The Tribune - Spectrum

, July 28, 2002

The pain of Gujarat, first hand
Harbans Singh
Lest We Forget—Gujarat 2002.
Edited by Amrita Kumar and Prashun Bhaumik. World Report in association with Rupa. Rs 195. Pages 154.
THE articles, when they were first published, were disturbing. Now in book form, they shake the consciousness and raise fundamental questions not just about the carnage in Godhra and genocide of Gujarat but also about Indian secularism and the State.

Fiction with factual backdrop
Rajdeep Bains
Time is a Fire
by Vikram Kapur. Srishti. Pages 265. Rs 250.
MEMORIES can often be painful, especially when they deal with an idyllic past gone sour. It was the night of October 31, 1984, a night of terror and blood, when the streets of Delhi were filled with murderous mobs out to teach the Sikhs a lesson—retaliation for the assassination of Indira Gandhi by two Sikh bodyguards.

Social fringes in spotlight
Ashutosh Kumar

Community and Identity: Contemporary Discourses on Culture and Politics in India
by Surinder S Jodhka. Sage Publications, New Delhi. Pages 269. Rs 300.
THE edited work under review receives attention for setting in motion a multi-disciplinary discourse concerning the ongoing "paradigmatic shift" in social sciences in India that has been the result of an upsurge of "new social movements" in the past two decades participated in by women, Dalits, adivasis, farmers, minorities and ethnic groups.


Critique of blood-soaked years
P. P. S. Gill
Violence as Political Discourse Sikh militancy confronts the Indian state
by Birinder Pal Singh, Indian Institute of Advanced Study, Shimla. Pages 244; Rs 350.
THE black jacket and a red streak in the middle of the cover is more loud than the book under review. For someone, who has been in the thick of 'that' phase of history in Punjab, hair-raising thoughts of which even today send a shiver down the spine, the book in hand revives memories of the time spent in Amritsar (1983-1990), as staffer of The Tribune.

At the heart of effective leadership
Prerana Trehan

The New Leaders Transforming the Art of Leadership into the Science of Results
by Daniel Goleman, Richard Boyatzis and Annie McKee. Published by Little, Brown. Pages xvii+302. Rs 395.
THE little heart in the middle of a corporate ladder on the cover may look incongruent but is eloquent. It says it all. Technical skills are not enough to make outstanding leaders, what is needed is emotional intelligence, maintain Daniel Goleman, Richard Boyatzis and Annie McKee in The New Leaders. Carrying forward into the workplace the theory that Goleman enunciated in his international bestseller Emotional Intelligence, the authors postulate that effective leadership is a function of the heart.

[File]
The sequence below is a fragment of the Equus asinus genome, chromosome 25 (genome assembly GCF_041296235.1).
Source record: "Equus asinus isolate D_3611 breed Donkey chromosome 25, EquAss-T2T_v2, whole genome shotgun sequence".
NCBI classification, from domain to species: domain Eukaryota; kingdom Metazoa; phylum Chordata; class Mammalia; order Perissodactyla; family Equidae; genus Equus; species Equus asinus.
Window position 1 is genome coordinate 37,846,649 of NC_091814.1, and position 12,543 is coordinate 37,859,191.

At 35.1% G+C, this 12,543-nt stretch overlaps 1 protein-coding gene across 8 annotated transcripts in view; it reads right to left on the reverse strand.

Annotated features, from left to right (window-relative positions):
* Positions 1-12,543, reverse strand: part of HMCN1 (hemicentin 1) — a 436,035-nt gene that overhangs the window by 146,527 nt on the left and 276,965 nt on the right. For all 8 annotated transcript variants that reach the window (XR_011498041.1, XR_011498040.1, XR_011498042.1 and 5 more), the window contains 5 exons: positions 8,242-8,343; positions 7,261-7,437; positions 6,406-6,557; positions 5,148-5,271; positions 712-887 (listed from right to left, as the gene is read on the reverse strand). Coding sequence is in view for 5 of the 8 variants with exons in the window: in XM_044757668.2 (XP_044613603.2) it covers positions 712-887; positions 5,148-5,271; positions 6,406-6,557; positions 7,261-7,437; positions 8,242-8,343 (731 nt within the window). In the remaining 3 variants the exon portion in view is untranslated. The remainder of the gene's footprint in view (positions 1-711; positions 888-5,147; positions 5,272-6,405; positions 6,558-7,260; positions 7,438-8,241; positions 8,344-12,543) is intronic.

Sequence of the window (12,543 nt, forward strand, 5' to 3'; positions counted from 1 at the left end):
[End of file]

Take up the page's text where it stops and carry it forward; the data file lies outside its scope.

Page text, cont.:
Re-examining Indian polity
Indian Politics Since the Mutiny

by C.Y. Chintamani; published by Rupa and Co. Daryaganj New Delhi; printed in India by Rekha Printers Pvt. Ltd., New Delhi; Pages: 205. Rs 195.
FIRST a word about the author of the book, Indian Politics Since the Mutiny. C.Y. Chintamani, became an editor at the age of 18, a legislator at 36 and a minister at 41. While continuing to wield his pen like a sword, he dominated Indian journalism in the first three decades of the 20th century.

Punjabi literature
A critique of Punjabi criticism
Jaspal Singh
ITERARY criticism in Punjabi has undergone many changes in the past century. In the first half of the 20th century it was mostly biographical, eulogistic and didactic. However, the first notable event in critical discourse in Punjabi was the publication of Sant Singh Sekhon’s Sahitiarth, which leaned heavily on Christopher Candwell’s Illusion and Reality and some other texts of Marxist literature.

Short takes
On human rights
Jaswant Singh
Human rights: Perspective Plan for 21st Century
by Giriraj Shah and K.N. Gupta; Diamond Pocket Books, New Delhi; Pages 324; Rs 195.
HUMAN rights are universal but their violation is so widespread that it is impossible to limit them to any particular country or region. Nazi atrocities during the second world war prompted the United Nations to adopt the Universal Declaration of Human Rights in 1948.

Signs & Signatures
Shakespeare’s eternal truths
Darshan Singh Maini
popular notion, nay a fallacy, often is in evidence where the question of writers and politics is concerned. Such a ‘romantic’ notion has in reality little validity, as we shall see. However, it’s not sufficiently realised, even by thinking men in general that it’s eventually this very desire that drives a great artist into the "heart of darkness", and, thus into the metaphysics of politics.